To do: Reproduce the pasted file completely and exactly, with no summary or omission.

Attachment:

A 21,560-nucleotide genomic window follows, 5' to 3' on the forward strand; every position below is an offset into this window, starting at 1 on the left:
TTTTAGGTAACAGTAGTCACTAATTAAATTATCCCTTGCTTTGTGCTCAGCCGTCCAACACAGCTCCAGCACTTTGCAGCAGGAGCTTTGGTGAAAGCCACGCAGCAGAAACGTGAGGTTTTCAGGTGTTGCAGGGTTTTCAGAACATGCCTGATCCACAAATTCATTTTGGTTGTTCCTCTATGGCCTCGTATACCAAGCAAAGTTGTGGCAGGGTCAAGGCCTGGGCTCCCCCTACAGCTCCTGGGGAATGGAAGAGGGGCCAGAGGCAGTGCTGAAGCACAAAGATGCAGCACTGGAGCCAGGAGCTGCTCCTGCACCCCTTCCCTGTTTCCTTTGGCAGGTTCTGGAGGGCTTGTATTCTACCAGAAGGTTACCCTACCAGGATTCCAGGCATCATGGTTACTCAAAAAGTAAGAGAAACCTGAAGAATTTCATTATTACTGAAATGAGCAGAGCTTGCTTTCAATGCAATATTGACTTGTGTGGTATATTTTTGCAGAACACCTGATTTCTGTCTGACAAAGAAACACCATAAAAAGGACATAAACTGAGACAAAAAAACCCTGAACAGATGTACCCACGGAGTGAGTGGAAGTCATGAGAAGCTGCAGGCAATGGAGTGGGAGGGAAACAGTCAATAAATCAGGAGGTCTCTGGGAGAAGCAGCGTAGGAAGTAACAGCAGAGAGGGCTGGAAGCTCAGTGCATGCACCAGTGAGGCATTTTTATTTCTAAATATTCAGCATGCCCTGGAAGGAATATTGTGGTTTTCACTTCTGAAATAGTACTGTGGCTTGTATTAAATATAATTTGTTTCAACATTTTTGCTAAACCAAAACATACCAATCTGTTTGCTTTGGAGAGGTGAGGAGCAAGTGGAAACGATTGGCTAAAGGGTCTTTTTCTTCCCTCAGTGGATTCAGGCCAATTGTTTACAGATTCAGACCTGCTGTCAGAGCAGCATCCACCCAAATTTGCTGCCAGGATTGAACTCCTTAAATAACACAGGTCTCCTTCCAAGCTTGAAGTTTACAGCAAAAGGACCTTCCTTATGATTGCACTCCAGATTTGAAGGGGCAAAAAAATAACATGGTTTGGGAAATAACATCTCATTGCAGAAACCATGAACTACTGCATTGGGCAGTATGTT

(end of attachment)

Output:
A 21,560-nucleotide genomic window follows, 5' to 3' on the forward strand; every position below is an offset into this window, starting at 1 on the left:
TTTTAGGTAACAGTAGTCACTAATTAAATTATCCCTTGCTTTGTGCTCAGCCGTCCAACACAGCTCCAGCACTTTGCAGCAGGAGCTTTGGTGAAAGCCACGCAGCAGAAACGTGAGGTTTTCAGGTGTTGCAGGGTTTTCAGAACATGCCTGATCCACAAATTCATTTTGGTTGTTCCTCTATGGCCTCGTATACCAAGCAAAGTTGTGGCAGGGTCAAGGCCTGGGCTCCCCCTACAGCTCCTGGGGAATGGAAGAGGGGCCAGAGGCAGTGCTGAAGCACAAAGATGCAGCACTGGAGCCAGGAGCTGCTCCTGCACCCCTTCCCTGTTTCCTTTGGCAGGTTCTGGAGGGCTTGTATTCTACCAGAAGGTTACCCTACCAGGATTCCAGGCATCATGGTTACTCAAAAAGTAAGAGAAACCTGAAGAATTTCATTATTACTGAAATGAGCAGAGCTTGCTTTCAATGCAATATTGACTTGTGTGGTATATTTTTGCAGAACACCTGATTTCTGTCTGACAAAGAAACACCATAAAAAGGACATAAACTGAGACAAAAAAACCCTGAACAGATGTACCCACGGAGTGAGTGGAAGTCATGAGAAGCTGCAGGCAATGGAGTGGGAGGGAAACAGTCAATAAATCAGGAGGTCTCTGGGAGAAGCAGCGTAGGAAGTAACAGCAGAGAGGGCTGGAAGCTCAGTGCATGCACCAGTGAGGCATTTTTATTTCTAAATATTCAGCATGCCCTGGAAGGAATATTGTGGTTTTCACTTCTGAAATAGTACTGTGGCTTGTATTAAATATAATTTGTTTCAACATTTTTGCTAAACCAAAACATACCAATCTGTTTGCTTTGGAGAGGTGAGGAGCAAGTGGAAACGATTGGCTAAAGGGTCTTTTTCTTCCCTCAGTGGATTCAGGCCAATTGTTTACAGATTCAGACCTGCTGTCAGAGCAGCATCCACCCAAATTTGCTGCCAGGATTGAACTCCTTAAATAACACAGGTCTCCTTCCAAGCTTGAAGTTTACAGCAAAAGGACCTTCCTTATGATTGCACTCCAGATTTGAAGGGGCAAAAAAATAACATGGTTTGGGAAATAACATCTCATTGCAGAAACCATGAACTACTGCATTGGGCAGTATGTT